Gasoline (American English), or petrol (British English), is a transparent, petroleum-derived liquid that is used primarily as a fuel in spark-ignited internal combustion engines.
The Military Administration in France (Militärverwaltung in Frankreich; Occupation de la France par l'Allemagne) was an interim occupation authority established by Nazi Germany during World War II to administer the occupied zone in areas of northern and western France.
Hispano-Suiza (English: Hispanic-Swiss) was a Spanish automotive/engineering company and, after World War II, a French aviation engine and components manufacturer.
The Hispano-Suiza 12X was an aircraft piston engine designed in France by Hispano-Suiza during the early 1930s.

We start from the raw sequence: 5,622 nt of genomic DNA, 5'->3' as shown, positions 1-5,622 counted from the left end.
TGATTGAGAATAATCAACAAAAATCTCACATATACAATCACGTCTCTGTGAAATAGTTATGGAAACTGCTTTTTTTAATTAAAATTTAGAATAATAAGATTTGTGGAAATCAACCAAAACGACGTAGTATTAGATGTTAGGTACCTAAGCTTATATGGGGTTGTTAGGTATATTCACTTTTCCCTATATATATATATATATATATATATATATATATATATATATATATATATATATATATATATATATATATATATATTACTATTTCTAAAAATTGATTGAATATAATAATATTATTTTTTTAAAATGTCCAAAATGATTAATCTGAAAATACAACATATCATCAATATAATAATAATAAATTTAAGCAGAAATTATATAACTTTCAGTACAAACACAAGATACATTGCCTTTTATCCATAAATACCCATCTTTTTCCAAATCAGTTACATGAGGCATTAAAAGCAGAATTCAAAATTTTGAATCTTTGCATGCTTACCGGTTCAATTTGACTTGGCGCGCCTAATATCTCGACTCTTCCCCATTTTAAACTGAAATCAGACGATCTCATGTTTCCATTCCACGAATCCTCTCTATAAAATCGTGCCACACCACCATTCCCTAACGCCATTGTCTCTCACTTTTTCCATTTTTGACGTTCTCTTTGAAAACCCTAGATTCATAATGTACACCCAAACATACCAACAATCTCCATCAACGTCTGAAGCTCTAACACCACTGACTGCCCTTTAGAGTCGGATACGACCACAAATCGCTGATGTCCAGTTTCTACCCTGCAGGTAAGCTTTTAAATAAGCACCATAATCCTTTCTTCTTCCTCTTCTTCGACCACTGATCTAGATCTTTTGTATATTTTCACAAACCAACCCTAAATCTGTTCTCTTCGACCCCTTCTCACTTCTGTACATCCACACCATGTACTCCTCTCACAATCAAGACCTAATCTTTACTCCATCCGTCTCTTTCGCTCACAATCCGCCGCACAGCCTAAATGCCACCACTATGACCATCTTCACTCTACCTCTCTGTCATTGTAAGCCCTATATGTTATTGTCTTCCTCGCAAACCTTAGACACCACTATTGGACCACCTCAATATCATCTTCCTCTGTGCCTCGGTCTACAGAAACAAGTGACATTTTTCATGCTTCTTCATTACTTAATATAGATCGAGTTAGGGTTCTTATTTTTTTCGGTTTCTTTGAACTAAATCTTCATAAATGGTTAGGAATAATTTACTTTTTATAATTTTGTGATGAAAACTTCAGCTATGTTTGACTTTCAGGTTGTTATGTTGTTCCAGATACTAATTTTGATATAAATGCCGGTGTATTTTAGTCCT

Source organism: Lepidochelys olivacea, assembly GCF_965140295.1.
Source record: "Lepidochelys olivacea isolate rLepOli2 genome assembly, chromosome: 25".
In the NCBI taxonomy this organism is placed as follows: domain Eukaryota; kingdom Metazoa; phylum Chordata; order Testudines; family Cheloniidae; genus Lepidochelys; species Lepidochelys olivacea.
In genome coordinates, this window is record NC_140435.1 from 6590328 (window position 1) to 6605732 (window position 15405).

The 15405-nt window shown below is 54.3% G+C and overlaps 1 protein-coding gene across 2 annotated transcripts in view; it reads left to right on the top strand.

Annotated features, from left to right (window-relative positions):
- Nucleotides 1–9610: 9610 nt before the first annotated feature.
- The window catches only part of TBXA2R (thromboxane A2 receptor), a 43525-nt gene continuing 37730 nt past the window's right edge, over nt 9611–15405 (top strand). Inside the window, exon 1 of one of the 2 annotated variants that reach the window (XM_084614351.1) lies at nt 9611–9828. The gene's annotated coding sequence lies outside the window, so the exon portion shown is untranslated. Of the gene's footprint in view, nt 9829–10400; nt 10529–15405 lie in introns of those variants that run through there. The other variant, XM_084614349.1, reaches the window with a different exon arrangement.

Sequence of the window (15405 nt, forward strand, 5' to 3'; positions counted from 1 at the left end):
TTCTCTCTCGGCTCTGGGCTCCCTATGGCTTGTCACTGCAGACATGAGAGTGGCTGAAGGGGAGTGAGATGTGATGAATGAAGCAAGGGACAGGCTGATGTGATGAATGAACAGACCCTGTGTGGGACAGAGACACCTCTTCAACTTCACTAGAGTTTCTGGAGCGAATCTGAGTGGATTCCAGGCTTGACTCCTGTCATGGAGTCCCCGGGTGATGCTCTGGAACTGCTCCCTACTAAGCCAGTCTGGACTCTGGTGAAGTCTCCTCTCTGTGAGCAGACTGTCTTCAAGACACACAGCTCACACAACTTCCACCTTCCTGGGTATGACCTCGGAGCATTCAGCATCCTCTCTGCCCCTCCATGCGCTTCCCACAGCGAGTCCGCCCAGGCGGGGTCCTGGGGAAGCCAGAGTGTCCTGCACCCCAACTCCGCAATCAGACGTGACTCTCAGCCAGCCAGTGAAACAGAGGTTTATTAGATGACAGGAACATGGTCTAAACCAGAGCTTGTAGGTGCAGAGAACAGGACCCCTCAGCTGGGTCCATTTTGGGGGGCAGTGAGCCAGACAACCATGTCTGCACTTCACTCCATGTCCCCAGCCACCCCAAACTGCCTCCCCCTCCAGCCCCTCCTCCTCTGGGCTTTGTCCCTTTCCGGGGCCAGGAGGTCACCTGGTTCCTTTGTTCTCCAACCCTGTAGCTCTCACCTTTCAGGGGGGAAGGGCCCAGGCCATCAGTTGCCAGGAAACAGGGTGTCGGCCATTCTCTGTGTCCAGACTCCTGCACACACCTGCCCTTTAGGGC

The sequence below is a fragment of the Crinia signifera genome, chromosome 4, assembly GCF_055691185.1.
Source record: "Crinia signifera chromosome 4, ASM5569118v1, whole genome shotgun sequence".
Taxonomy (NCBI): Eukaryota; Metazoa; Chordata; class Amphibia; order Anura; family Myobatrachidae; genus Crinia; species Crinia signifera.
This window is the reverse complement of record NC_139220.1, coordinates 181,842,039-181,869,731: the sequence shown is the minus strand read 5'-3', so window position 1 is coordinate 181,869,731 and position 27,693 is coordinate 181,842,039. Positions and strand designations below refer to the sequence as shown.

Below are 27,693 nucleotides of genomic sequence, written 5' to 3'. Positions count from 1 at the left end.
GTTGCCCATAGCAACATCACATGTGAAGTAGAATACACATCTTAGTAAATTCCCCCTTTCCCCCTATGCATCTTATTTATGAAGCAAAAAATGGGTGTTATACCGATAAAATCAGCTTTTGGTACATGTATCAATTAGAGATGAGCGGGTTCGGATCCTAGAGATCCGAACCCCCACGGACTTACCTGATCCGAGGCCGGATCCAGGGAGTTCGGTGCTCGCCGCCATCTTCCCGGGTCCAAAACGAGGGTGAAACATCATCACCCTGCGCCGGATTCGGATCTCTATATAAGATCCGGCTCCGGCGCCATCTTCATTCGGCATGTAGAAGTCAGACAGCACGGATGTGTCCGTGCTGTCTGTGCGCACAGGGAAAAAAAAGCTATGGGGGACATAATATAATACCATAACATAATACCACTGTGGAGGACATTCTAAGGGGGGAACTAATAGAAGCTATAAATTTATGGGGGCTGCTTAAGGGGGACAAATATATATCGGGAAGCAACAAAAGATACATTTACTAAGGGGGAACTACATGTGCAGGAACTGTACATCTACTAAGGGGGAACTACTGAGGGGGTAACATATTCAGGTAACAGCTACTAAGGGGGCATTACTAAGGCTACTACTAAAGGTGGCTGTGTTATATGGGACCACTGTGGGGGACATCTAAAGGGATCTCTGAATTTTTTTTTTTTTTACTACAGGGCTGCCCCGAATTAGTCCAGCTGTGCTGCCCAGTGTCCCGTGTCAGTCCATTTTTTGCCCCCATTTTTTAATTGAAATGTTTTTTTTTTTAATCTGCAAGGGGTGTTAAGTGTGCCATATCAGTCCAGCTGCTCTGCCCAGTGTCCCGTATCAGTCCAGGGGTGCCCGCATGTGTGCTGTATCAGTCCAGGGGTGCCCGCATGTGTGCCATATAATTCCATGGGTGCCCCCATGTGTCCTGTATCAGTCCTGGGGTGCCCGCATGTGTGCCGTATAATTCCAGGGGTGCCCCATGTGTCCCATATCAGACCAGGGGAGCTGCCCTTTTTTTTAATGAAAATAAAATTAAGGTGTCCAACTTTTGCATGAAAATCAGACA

The Hispano-Suiza 12Y was an aircraft engine produced by Hispano-Suiza for the French Air Force in the pre-WWII period.
The 12Z, designated Type 89 by the company, was the final evolution of the series of Hispano-Suiza V-12 aircraft engines.
The HS.404 is an autocannon originally designed and produced by Hispano-Suiza in the mid-1930s.
The Ikarus IK-2 was a 1930s high-wing, single-seat, monoplane fighter aircraft of Yugoslav design built for the Royal Yugoslav Air Force.
An intake or (for aircraft) inlet is an opening on a car or aircraft body capturing air for operation of an internal combustion engine.
Joseph Szydlowski (originally Józef Szydłowski; November 21, 1896, Skryhiczyn (in Chełm County, Poland), – July 16, 1988 in Israel), was a Polish-Israeli aircraft engine designer who founded Turbomeca in France.
The Klimov M-103 is a V12 liquid-cooled piston aircraft engine used by Soviet aircraft during World War II.
The Klimov M-105 was a V12 liquid-cooled piston aircraft engine used by Soviet aircraft during World War II.